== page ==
A: It began with considering how different classes of ships could move in 4-D (time plus 3 spatial dimensions), given some basic constraints. My mother was an engineer–during WWII, she worked as liaison engineer for the Army Air Corps at a Douglas plant outside Chicago–and I absorbed a lot about how aircraft, buildings, and other things go from an idea to reality.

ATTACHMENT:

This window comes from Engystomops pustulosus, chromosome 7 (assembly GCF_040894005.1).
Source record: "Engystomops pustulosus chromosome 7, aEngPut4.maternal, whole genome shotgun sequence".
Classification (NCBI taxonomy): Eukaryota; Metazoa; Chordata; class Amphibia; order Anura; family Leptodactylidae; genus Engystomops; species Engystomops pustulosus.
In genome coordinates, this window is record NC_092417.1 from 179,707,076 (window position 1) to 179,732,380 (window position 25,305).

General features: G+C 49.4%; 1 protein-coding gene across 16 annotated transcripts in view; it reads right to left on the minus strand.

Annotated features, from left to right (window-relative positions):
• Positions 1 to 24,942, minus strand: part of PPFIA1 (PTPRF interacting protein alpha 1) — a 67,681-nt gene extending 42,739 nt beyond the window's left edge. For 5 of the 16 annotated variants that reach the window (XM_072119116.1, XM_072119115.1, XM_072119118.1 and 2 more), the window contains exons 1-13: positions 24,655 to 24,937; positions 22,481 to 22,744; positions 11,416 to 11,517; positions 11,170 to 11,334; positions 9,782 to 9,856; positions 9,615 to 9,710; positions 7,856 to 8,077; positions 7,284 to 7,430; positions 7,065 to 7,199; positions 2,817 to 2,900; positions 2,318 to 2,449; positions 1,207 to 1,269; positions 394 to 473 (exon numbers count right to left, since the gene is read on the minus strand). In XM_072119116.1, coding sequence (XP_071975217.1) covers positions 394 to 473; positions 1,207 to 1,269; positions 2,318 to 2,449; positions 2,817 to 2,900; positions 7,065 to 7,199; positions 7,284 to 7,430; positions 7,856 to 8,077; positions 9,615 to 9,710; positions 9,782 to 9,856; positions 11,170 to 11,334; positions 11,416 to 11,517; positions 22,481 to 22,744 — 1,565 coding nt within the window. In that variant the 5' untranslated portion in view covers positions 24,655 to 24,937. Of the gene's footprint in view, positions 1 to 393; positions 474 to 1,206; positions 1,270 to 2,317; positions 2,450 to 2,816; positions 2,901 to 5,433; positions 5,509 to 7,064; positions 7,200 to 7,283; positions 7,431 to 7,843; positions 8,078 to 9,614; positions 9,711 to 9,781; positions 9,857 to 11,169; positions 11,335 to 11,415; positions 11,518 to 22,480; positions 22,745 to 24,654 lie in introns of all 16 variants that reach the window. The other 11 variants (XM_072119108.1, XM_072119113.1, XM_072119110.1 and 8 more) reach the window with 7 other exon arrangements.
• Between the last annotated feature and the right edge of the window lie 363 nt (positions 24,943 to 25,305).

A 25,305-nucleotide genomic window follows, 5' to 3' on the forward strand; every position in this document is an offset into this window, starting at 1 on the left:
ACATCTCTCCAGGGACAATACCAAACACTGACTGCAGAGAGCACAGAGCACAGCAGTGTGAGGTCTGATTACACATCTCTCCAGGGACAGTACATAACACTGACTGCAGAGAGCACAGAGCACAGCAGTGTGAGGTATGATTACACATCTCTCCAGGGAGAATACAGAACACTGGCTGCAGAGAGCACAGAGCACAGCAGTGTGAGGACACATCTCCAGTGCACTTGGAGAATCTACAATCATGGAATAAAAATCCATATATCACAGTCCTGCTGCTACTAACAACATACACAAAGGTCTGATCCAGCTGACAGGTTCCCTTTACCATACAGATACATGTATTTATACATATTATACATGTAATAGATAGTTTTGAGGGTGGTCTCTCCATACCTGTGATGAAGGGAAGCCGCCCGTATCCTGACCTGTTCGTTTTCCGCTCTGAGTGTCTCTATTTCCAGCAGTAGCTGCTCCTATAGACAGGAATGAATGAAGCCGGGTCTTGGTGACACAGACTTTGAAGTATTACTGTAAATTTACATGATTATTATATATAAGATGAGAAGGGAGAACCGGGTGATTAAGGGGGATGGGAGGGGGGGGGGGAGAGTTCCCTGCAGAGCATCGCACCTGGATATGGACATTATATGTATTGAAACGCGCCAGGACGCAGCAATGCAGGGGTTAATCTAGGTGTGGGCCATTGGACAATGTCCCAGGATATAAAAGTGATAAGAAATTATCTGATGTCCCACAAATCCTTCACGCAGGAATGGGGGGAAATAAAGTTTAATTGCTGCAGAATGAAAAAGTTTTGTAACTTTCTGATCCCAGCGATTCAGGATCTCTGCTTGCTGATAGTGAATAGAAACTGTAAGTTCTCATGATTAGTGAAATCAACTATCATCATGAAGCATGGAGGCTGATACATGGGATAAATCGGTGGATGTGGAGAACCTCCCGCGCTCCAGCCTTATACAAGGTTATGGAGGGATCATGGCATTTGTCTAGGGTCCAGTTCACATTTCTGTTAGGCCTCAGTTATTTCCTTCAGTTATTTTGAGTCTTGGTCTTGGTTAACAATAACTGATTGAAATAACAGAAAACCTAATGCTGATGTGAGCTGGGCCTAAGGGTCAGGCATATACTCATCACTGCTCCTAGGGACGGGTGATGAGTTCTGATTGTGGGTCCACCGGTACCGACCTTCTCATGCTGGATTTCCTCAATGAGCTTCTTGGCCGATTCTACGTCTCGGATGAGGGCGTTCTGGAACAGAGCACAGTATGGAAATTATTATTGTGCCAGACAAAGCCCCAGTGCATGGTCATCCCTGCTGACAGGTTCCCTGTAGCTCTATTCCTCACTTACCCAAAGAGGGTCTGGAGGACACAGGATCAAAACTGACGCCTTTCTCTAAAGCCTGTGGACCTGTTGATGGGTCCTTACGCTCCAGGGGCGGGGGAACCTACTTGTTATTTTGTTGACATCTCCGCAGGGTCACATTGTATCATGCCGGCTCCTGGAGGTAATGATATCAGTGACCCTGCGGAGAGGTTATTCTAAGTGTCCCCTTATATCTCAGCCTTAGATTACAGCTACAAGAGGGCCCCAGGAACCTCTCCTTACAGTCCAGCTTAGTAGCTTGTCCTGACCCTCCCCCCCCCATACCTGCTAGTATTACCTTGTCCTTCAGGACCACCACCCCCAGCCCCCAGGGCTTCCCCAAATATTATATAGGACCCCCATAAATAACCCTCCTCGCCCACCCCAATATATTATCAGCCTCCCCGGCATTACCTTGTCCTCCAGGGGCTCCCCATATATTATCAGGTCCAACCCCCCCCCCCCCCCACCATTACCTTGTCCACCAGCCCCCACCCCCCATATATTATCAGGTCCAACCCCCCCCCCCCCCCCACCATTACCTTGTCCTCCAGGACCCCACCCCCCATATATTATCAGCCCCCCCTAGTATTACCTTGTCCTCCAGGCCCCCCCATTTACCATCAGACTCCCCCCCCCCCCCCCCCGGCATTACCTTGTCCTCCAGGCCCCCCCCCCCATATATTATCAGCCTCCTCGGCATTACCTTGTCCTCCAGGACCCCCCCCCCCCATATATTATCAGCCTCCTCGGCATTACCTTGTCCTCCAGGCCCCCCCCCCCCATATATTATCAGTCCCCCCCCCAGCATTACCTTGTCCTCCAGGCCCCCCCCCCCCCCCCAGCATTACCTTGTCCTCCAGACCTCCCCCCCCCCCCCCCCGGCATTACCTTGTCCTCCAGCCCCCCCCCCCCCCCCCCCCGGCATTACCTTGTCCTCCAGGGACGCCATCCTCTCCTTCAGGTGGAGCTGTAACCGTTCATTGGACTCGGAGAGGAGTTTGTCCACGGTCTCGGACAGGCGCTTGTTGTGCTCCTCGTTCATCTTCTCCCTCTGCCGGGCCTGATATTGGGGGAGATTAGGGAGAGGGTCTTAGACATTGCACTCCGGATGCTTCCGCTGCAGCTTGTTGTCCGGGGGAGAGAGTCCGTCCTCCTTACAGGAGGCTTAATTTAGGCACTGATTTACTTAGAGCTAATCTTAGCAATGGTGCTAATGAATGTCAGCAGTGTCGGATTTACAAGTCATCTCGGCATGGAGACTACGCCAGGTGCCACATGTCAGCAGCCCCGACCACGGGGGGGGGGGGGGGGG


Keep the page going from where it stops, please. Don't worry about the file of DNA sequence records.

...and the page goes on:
But military operations are not just about the ships/tanks/aircraft: also involved are communications (vital for command & control, and a weak spot for security–both sides), supply, the overall organization of the force, etc. Lots of etc. In brief, operations are constrained by the capabilities of the people and the technology. So: ships have a defined size, a defined cargo capacity, structural limitations on the stresses they can handle, etc. Crew size and qualifications; communications limitations and weaknesses (especially when combining different forces into one: I have experienced non-matching radio frequencies in EMS); supply of vital materials; and more and more. Thus I have lots of notes to myself, on all this stuff plus continuity (did a ship take damage in a previous book? It can’t just reappear all bright shiny new in the next unless that’s accounted for.)